In 2012, Owen Gleiberman wrote a piece for Entertainment Weekly explaining why he had fallen out of love with the films of Paul Thomas Anderson. In the article, Gleiberman shares his own thrill of discovering Boogie Nights at the 1997 Toronto Film Festival and the impact it had on him as a film critic; he then goes on to discuss his perceived problems with There Will Be Blood and why Anderson’s films no longer affect him the same way.
I came across Gleiberman’s article recently during my struggle to detail my own relationship to Anderson’s films. Like Gleiberman, my first Anderson film was a revelation. As a manager for an independent theater in a small town, it was my job to assemble a 35mm print of Punch-Drunk Love during my Thursday shift and sit by myself through a midnight technical screening. I was tired after a long day and annoyed that I hadn’t been able to pawn what I assumed to be another Adam Sandler comedy off on any of my coworkers. Naturally, I spent the rest of my evening in a state of shock at what I had seen. In that empty theater at two in the morning, I watched a movie that could have been made just for me; Anderson and Sandler overclocked my sense of empathy and made Barry Egan the most heartbreaking character I had seen on screen.
And so began five years of obsessing over Anderson’s previous films ‐ Hard Eight, Boogie Nights, Magnolia ‐ and hyping myself up for the release of his next project. It never stood a chance. Like Gleiberman, I was left cold by the lack of humanity in There Will Be Blood and confused by my reaction. The Anderson I had come to love and the Anderson who emerged with There Will Be Blood seemed to be two different filmmakers, and I spent a lot of time trying to understand why this was the film that garnered Anderson unilateral praise.
When The Master was announced, I was even warier, avoiding any articles or press clippings on the film in the hope that my own expectations would be mitigated. It was no use. Both films continue to keep me at arm’s length, like a roped-off piece of art: Look but do not touch, admire only from a distance.
So I perfectly understand Gleiberman’s perspective when he wrote that Anderson “wants to sever our connection with the people on screen, so that nothing gets in the way of our link to the magnetic pull of his directorial voice,” but this conclusion gives me pause. It’s tough to separate ourselves from our favorite filmmakers ‐ after all, our own experiences are what make film such a powerful medium ‐ but we can also be guilty of projecting our own experiences on the films themselves.
With Inherent Vice set to make its debut at the New York Film Festival, I want to try to understand what has changed about Anderson’s work without writing myself (too much) into the narrative. And to do so, I’m choosing to focus on the process rather than the results. Whatever discontent I have is with Anderson the writer, not Anderson the director.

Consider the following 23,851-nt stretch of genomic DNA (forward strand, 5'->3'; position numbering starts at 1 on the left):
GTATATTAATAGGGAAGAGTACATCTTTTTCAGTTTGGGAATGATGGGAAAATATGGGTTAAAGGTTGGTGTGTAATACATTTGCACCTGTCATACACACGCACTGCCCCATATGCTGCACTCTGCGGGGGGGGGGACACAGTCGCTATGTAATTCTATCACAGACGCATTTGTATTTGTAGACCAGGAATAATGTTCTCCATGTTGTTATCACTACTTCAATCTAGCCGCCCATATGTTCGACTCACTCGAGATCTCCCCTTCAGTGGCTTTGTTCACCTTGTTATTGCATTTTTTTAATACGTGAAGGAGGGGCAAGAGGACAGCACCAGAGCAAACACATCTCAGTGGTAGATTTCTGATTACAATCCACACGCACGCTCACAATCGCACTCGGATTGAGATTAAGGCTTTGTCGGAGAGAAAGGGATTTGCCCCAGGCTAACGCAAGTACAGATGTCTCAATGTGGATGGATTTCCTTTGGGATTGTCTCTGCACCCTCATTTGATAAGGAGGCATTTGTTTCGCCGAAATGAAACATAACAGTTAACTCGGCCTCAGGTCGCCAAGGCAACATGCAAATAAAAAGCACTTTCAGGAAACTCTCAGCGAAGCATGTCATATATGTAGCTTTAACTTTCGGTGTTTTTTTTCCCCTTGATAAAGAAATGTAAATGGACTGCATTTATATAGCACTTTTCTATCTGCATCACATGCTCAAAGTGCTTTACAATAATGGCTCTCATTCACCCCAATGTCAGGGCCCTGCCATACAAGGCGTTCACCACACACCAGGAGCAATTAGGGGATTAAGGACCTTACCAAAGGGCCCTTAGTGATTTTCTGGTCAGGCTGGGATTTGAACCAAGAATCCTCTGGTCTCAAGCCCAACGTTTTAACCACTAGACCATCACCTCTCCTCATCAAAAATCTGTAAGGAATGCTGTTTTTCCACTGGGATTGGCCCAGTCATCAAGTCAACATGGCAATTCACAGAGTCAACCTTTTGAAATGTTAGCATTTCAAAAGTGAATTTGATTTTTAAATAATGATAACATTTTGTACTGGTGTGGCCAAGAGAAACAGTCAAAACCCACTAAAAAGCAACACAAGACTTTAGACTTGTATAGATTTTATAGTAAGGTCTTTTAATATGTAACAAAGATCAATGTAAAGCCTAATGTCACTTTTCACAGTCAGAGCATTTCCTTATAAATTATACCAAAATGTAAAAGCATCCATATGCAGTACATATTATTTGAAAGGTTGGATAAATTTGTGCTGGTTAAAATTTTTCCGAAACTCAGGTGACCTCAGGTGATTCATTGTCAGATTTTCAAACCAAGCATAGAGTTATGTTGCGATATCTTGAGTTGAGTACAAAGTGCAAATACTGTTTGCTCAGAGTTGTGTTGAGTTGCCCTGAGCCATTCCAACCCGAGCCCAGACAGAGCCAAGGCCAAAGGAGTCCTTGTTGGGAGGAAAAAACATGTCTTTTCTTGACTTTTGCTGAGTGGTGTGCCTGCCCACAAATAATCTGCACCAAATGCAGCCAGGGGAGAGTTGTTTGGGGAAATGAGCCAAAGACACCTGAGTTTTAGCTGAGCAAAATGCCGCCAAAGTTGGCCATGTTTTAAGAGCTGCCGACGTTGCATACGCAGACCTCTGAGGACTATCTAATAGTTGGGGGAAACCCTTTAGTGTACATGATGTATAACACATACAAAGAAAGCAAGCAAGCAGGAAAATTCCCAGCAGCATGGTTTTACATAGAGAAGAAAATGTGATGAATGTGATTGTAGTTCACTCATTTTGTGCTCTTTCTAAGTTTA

Scott Tobias wrote a great piece earlier this year on Burt Reynolds in Boogie Nights, and the real highlight of the article is Tobias’s explanation of why Anderson writing for specific actors works so well. As Tobias notes, “Anderson understands as well as any other director what an actor can bring to a movie ‐ not just in terms of chops, but general persona, too. . . These are not merely actors playing roles, but a comment on their history as performers, the accumulation of parts that have led them to this point.”
While this serves to explain Reynolds’s appeal as the patriarch of the porn industry in Boogie Nights, or the deconstruction of Adam Sandler movies that occurs in Punch-Drunk Love, it can also help explain the ways in which Daniel Day-Lewis and Joaquin Phoenix inform the creation of their respective characters. They are not just method actors ‐ they are men who have made a career of not revealing themselves to the public.
When Day-Lewis takes on a character, it is usually accompanied by blind items about how long he stayed in character or how difficult he can be to the cast and the crew. Much less is said ‐ and much less is offered ‐ about the man himself. The only thing that really matters is the role; as someone who writes about the persona as much as the character, Anderson would have recognized the intrinsic value in matching Day-Lewis to a character who cares about the job and nothing else.
The Weinstein Company
Similarly, when cast in The Master, Phoenix had been participating in a public art-project-cum-meltdown-cum-art project that he believed would raise questions about the very nature of celebrity and the public legend. Phoenix often comes across in interviews as if he is waging a one-man war with the media for his own delight; although he may share in Day-Lewis’s vague reputation for being “difficult,” here we are kept at a distance not out of a lack of interest but a surfeit of it. Phoenix is invested in never letting us see the real him; Anderson writes Freddie Quell as a man with no desire to ever reveal himself to Philip Seymour Hoffman’s Lancaster Dodd. Anderson the writer is faithful to his actors to a fault, even if it means moving away from the type of narratives that helped build his early reputation.